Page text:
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Posts Tagged ‘Alzheimer’s’

February 23, 2015

The story really begins last Friday when I stuffed Dad’s marigold-colored corduroy pants into a plastic bag without checking the pockets.  Later that night I found Dad’s clip, still holding his Twenty-one dollars, at the bottom of the washing machine.  It is the same twenty-one dollars Dad has carried around in his pocket for at least three months.  He lost several silver money clips about a year ago and switched to the basic stationery clip.  Usually, he switches it into a pocket of clean pants after a shower. The room key was part of the ritual until it vanished many months ago.  I knew Dad wouldn’t need money for anything: I let Jane know I had both his pants and his money so she wouldn’t worry about them if she noticed they were missing.

Dad's Twenty-one Dollars that went through the wash

Dad’s Twenty-one Dollars that went through the wash

My normal day to visit is Thursday.  Hardly anything is normal anymore.  I had to go this morning or not at all this week.  I opted to go this morning and drop off the mop and bucket I bought to help keep our shoes from sticking to the bathroom floor.  I arrived a bit before 11 am.  Dad was asleep in his chair, as usual, a cup of coffee beside his chair.  Coffee in a cup and saucer, not a disposable cup.  Dad must have made it to breakfast for a change.  He got up out of his chair, quite easily for a change.  I gave him a big hug.

“How are you, Dad?”

“Not so good.”

Dad always says he is wonderful.

“What’s wrong?”

“It’s not good.  I’ve lost my memory.”

“Dad, you lost your memory a long time ago.  Why are you worried about it now?”

“I’ve been writing about it, hoping to figure things out.  This is not good.”  He sat back down in his chair.

I noticed that he looked alert; he looked present; he looked like the Dad I feel I lost a while ago.

He began to tell me the story, in great detail, of the previous twenty-four hours.  He and Jane had attended a President’s Day Event at Washington Crossing Camp Ground, an event that Dad had always participated in prior to his dementia.  At one point during the day there had been a small admission charge for something.  Dad had reached into his pocket for his money clip and found he had only empty pockets … ALL of his pockets were empty; no money, no keys, no credit cards.  He panicked and told Jane he didn’t have any money.  She reassured him that it was okay because she had his money.  He was totally baffled.  He hadn’t remembered giving Jane his money.

He didn’t sleep last night, worrying.  He couldn’t believe that his memory was gone, that he couldn’t remember important things.  He tested himself by naming his children; Louise, Ann, Chris and David.  He tried naming his grandchildren, but couldn’t.  He tried naming his children’s spouses and wasn’t sure if he got them right … or not.  As he was searching his brain for names, he thought of Jack Law (his former brother-in-law) and wondered what had happened to him.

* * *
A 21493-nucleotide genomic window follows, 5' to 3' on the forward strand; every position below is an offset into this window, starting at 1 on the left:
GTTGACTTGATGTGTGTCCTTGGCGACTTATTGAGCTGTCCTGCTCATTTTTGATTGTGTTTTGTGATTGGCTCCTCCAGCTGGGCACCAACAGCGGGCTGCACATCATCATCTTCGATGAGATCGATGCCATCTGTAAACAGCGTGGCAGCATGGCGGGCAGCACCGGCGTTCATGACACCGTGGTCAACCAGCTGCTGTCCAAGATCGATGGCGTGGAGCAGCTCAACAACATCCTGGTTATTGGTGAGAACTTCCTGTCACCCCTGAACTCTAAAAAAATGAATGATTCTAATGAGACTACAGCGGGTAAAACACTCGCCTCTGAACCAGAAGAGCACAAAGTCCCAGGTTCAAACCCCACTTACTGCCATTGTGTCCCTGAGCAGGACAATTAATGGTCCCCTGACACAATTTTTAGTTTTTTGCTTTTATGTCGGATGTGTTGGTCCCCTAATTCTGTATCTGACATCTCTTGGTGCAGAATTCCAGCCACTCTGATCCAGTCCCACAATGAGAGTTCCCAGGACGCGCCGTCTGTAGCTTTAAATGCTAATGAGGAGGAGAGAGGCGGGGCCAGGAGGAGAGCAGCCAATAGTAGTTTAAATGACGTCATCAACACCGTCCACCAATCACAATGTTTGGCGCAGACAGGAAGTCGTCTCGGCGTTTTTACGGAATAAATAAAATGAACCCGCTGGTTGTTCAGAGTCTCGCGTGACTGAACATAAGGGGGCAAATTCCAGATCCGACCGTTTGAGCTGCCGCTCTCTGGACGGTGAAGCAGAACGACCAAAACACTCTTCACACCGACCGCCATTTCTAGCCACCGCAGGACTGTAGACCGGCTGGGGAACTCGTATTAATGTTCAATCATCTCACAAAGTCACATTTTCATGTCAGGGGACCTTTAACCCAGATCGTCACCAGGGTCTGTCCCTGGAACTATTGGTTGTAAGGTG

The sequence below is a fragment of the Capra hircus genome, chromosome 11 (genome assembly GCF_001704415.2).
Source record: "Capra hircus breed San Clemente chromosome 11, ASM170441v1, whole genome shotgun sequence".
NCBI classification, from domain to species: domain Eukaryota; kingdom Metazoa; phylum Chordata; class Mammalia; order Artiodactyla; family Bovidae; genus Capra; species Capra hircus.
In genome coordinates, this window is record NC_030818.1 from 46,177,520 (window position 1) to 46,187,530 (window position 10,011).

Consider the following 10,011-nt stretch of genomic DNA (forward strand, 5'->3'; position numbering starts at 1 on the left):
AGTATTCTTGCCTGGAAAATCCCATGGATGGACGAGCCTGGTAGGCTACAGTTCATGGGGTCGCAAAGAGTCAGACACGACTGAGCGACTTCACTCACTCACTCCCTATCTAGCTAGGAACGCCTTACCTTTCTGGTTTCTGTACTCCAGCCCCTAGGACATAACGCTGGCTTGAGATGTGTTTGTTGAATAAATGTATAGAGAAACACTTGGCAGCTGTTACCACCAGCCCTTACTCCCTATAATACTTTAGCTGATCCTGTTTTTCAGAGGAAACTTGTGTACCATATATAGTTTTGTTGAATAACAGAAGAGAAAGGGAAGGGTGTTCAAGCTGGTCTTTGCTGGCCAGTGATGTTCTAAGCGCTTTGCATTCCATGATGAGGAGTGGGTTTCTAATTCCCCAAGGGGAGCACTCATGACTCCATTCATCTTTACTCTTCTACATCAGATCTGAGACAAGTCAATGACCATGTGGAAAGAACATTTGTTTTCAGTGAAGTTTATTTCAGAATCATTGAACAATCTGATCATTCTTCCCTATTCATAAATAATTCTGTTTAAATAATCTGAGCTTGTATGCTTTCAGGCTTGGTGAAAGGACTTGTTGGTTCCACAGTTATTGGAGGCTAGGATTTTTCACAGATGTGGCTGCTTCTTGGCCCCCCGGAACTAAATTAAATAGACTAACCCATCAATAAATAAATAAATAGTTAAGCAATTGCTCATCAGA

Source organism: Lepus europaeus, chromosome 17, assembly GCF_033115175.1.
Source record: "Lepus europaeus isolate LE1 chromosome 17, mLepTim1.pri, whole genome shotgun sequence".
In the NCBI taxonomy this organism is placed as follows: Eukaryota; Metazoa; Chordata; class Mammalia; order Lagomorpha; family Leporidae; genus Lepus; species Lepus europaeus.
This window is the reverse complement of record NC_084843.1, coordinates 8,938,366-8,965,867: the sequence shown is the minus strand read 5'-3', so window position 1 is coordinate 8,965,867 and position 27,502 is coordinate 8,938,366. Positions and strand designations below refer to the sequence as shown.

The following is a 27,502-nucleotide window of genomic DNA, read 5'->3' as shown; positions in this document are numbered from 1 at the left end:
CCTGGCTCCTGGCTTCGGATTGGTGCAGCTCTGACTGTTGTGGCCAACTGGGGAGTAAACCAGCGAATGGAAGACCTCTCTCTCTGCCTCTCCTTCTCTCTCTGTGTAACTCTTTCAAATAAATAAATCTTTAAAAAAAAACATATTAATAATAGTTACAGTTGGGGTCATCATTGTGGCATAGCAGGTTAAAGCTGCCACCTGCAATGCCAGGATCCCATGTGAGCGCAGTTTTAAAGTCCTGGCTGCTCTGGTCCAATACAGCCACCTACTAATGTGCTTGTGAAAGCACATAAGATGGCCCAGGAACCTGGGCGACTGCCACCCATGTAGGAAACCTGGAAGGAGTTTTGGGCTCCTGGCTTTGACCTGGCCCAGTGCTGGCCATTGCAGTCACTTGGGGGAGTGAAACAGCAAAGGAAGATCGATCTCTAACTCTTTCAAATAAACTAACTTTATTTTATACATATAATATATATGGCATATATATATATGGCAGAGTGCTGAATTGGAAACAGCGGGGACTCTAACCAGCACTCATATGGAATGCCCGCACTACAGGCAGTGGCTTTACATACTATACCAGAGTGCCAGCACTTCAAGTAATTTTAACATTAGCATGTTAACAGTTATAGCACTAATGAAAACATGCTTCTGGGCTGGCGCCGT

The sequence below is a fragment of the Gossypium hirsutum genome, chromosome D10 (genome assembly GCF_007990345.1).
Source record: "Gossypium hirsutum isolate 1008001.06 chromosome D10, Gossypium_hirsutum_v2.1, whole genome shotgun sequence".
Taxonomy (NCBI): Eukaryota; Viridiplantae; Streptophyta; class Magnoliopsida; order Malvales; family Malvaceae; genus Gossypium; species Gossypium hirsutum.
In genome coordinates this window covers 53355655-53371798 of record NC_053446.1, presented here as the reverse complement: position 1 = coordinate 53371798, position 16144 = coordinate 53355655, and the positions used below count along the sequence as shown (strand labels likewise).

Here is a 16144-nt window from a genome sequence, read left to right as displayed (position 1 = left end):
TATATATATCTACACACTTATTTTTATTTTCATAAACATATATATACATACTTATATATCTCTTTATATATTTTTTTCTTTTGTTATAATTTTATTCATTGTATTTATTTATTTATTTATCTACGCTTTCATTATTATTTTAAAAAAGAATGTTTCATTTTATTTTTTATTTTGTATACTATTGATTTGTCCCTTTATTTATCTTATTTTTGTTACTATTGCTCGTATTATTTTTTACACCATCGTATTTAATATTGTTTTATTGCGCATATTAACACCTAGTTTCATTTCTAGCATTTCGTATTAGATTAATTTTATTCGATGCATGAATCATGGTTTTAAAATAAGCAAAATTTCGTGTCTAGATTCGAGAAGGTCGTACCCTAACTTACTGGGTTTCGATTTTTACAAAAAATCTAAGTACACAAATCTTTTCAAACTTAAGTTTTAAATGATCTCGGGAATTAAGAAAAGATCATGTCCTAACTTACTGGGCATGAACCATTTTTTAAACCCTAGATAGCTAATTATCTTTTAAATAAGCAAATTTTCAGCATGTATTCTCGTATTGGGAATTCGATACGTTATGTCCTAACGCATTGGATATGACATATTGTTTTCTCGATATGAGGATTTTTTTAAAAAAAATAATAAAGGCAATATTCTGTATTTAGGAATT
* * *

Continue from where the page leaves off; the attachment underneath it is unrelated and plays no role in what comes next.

“Did he die? Didn’t he run off with another woman?  Where are my credit cards?  Do you have them, Chris?”

“Dad.  Hold on.  I don’t know if I can answer all of your questions, but I can tell you where your money is.  It’s at my house with your marigold-colored corduroy pants that I took home to wash.  Our dryer broke and I hung them up to dry.  I forgot to bring them with me today. Your money was in a pocket.  I forgot that, too, but I can give you money again and we’ll find a clip.”

Dad's new

Dad’s new “validating” money roll.

Dad began to cry.  “I am so relieved!  I didn’t know what happened.  I couldn’t remember anything.  I thought maybe somebody came into my room and went through my pockets.  I was going to call the police! I am sooooo glad you came this morning.  The only way I finally fell asleep at about 3 am this morning was that I thought maybe I had dreamt that I lost my money; but the dream was so vivid!  Thinking I had only dreamt it allowed me to fall asleep.  When I woke up again, early this morning, I was shocked to see the painting of “Thokes” on the wall and the airplane hanging from the ceiling.  I had no idea how they had gotten there.  I started wondering how long I had been here … a couple of days?  a week?  maybe a month or two?  I got out of bed to check my pockets to make sure that it had just been a bad dream.  But my pockets were empty.  I knew it wasn’t a dream.  I knew that I had lost my memory. Do you think other people know I’ve lost my memory, Chris?”

“Yes, Dad, everyone knows you’ve lost you memory. You lost it a long time ago.  It’s okay.  We all love you very much.  You still beat us in cards!  Your memory doesn’t seem to have anything to do with your card playing.”

“I’m worried that the reason Jane didn’t sleep the other night is that she is worrying about me.  I’m afraid I may never see her again.  She is so special to me!  I love her so much!”

“Dad, Jane loves you, too.  She has a lot on her mind lately.  Of course, you will see here again.  Ann is taking the two of you to dinner tomorrow night for your birthday!”

“Yes, I remember Jane told me about that.”

Dad remembered all sorts of other things, too.  He remembered his table mate, Tom, reminding him to try to get to meals on time.  He remembered Howard hanging up the plane above his chair.  He remembered that the house he and mom built was now two stories high and that the family has three sons.  He knew that the little watercolor on the wall across from his chair is one I did from a photograph of Louise and Ann at Virginia Beach when they were very young.